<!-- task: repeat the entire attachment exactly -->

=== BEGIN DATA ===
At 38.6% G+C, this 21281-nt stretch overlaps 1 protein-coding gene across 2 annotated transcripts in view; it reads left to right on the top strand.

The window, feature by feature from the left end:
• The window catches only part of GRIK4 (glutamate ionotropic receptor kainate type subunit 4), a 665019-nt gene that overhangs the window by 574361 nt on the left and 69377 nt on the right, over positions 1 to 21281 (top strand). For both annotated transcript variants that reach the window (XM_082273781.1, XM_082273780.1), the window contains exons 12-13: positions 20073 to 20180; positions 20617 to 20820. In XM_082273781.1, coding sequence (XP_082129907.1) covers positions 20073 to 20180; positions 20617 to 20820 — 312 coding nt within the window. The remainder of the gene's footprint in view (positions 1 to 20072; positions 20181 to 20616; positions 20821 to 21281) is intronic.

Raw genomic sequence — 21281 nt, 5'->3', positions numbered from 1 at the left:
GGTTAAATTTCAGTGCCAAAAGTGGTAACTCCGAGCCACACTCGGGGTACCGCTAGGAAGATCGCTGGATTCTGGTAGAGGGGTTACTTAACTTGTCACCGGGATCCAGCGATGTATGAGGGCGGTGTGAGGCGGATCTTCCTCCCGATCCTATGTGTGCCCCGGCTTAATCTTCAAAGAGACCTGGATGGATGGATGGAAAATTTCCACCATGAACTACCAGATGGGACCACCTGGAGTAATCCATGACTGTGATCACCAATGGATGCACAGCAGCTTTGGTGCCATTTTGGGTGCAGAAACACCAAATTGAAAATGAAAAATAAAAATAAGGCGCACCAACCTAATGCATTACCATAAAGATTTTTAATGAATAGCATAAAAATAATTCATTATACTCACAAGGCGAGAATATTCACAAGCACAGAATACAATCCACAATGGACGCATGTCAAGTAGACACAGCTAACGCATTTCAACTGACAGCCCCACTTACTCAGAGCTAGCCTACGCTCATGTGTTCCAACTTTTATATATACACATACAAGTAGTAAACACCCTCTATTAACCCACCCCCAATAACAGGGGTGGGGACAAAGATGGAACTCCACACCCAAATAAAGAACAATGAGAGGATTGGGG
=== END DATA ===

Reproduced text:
At 38.6% G+C, this 21281-nt stretch overlaps 1 protein-coding gene across 2 annotated transcripts in view; it reads left to right on the top strand.

The window, feature by feature from the left end:
• The window catches only part of GRIK4 (glutamate ionotropic receptor kainate type subunit 4), a 665019-nt gene that overhangs the window by 574361 nt on the left and 69377 nt on the right, over positions 1 to 21281 (top strand). For both annotated transcript variants that reach the window (XM_082273781.1, XM_082273780.1), the window contains exons 12-13: positions 20073 to 20180; positions 20617 to 20820. In XM_082273781.1, coding sequence (XP_082129907.1) covers positions 20073 to 20180; positions 20617 to 20820 — 312 coding nt within the window. The remainder of the gene's footprint in view (positions 1 to 20072; positions 20181 to 20616; positions 20821 to 21281) is intronic.

Raw genomic sequence — 21281 nt, 5'->3', positions numbered from 1 at the left:
GGTTAAATTTCAGTGCCAAAAGTGGTAACTCCGAGCCACACTCGGGGTACCGCTAGGAAGATCGCTGGATTCTGGTAGAGGGGTTACTTAACTTGTCACCGGGATCCAGCGATGTATGAGGGCGGTGTGAGGCGGATCTTCCTCCCGATCCTATGTGTGCCCCGGCTTAATCTTCAAAGAGACCTGGATGGATGGATGGAAAATTTCCACCATGAACTACCAGATGGGACCACCTGGAGTAATCCATGACTGTGATCACCAATGGATGCACAGCAGCTTTGGTGCCATTTTGGGTGCAGAAACACCAAATTGAAAATGAAAAATAAAAATAAGGCGCACCAACCTAATGCATTACCATAAAGATTTTTAATGAATAGCATAAAAATAATTCATTATACTCACAAGGCGAGAATATTCACAAGCACAGAATACAATCCACAATGGACGCATGTCAAGTAGACACAGCTAACGCATTTCAACTGACAGCCCCACTTACTCAGAGCTAGCCTACGCTCATGTGTTCCAACTTTTATATATACACATACAAGTAGTAAACACCCTCTATTAACCCACCCCCAATAACAGGGGTGGGGACAAAGATGGAACTCCACACCCAAATAAAGAACAATGAGAGGATTGGGG